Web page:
I understand your thesis, and at a fundamental level I probably agree with the philosophical end that draws you toward the argument that you're making. We disagree in that I think you're taking the easy way out by srawing somewhat arbirary and poorly-informed distinctions that allow you to live with your beliefs -- I am drawn to that, too, but can't get past the fundamental illogic of doing so; thus I have a somewhat wider net that I am constantly trying to refine in a way that I feel is self-consistent.

Fundamentally, the fact that electrons are running through a filament and banging into the atoms of that material, making them vibrate with extra kinetic energy, increase in temperature untill they give off that extra energy as light is really not equatable to a fire, where a rapid oxidation reaction takes place, chemically altering the substances involved, also causing some of them to rise in temperature and emit light (the notion of a blacksmith's heated billet does not remove the notion of fire, as fire was responsible for the energy imparted to the billet).

Those two processes are so different that you can't equate them -- unless your standards of equivalence are such that they ARE equatable, then you can't hold concrete, "quartz" countertops, and drywall to be not equivalent to their "natural" counterparts.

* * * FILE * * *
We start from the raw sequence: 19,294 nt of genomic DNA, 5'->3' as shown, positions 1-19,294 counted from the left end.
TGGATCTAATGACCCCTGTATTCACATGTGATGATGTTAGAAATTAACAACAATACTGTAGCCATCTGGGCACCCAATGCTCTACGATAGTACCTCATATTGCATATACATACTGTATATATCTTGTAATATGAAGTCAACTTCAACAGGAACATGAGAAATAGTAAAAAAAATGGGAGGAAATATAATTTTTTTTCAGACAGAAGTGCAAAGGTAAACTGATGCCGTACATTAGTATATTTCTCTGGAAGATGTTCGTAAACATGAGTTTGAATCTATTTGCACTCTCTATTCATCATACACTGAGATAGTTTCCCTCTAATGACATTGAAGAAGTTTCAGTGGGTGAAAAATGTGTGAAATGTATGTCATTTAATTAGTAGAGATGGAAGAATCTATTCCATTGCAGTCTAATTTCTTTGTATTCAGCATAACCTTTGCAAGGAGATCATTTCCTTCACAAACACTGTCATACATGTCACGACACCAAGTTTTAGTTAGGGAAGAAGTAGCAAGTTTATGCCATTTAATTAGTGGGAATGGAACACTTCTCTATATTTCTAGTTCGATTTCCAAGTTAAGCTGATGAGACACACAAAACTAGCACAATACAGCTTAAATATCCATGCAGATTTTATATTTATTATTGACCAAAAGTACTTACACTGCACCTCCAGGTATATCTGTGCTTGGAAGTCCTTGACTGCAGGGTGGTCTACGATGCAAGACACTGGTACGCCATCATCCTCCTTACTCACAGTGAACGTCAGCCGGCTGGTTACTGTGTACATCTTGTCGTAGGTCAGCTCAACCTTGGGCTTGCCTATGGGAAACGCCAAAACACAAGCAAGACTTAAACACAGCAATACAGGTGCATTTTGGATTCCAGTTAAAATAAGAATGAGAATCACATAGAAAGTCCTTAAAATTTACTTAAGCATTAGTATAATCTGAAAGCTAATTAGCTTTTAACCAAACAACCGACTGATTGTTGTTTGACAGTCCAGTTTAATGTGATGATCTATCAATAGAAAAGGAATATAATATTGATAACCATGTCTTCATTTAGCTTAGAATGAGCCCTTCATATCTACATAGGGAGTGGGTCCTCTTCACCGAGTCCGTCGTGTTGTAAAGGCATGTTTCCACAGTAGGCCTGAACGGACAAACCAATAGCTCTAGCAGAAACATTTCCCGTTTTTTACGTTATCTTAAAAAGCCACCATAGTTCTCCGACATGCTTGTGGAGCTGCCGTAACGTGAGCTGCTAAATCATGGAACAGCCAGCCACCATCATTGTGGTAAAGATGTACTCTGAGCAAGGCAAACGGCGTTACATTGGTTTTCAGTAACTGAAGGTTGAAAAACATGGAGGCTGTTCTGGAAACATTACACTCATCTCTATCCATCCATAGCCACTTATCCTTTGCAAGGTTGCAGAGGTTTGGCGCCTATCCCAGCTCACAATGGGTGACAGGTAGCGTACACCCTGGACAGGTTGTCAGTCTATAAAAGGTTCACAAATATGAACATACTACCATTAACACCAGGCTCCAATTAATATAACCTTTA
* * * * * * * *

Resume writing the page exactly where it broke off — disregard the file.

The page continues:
~ H

A man of science!
post #324 of 539

Quote:
Originally Posted by StephenHero View Post




They are cool to look at but I bet they are impractical to use.
post #325 of 539
Quote:
Originally Posted by redcaimen View Post





They are cool to look at but I bet they are impractical to use.

Agree. You'd end up with water everywhere if you used that showed. Plus it would be kinda cold taking a shower in that room b/c the steam wouldn't build up very fast.
post #326 of 539
Quote:
Originally Posted by StephenHero View Post
I don't blame people for living in these houses. There are only so many houses built with an iota of intelligence or integrity. I blame the people designing them, building them, and marketing them to the people who don't comprehend the absurdity of it all.

+1
post #327 of 539
Quote:
Originally Posted by GQgeek View Post
Agree. You'd end up with water everywhere if you used that showed. Plus it would be kinda cold taking a shower in that room b/c the steam wouldn't build up very fast.

It looks like you would have to be about 7 feet tall to adjust the shower head( how do you turn on the water? Voice command?). It also looks like the only place you could put towels is a long wet march from the shower area. If the shower drain is where I think it is, good luck trying to snake out a clog. You may have to have the marble slabs removed. What if you want to take a shower or bath at night? Better hope its a full moon. What if you want to use shampoo or something? Do you have to bring it from another room?


As far as finding drywall finishes being unacceptable, I take it most of you have not raised children.
post #328 of 539
Quote:
Originally Posted by redcaimen View Post
As far as finding drywall finishes being unacceptable, I take it most of you have not raised children.

Another +1 in the pro drywall argument.
post #329 of 539


what happens when your dingleberries don't roll/are carried by the water to the drainage edge?
post #330 of 539
Quote:
Originally Posted by LawrenceMD View Post


what happens when your dingleberries don't roll/are carried by the water to the drainage edge?
Truly elegant people don't have those.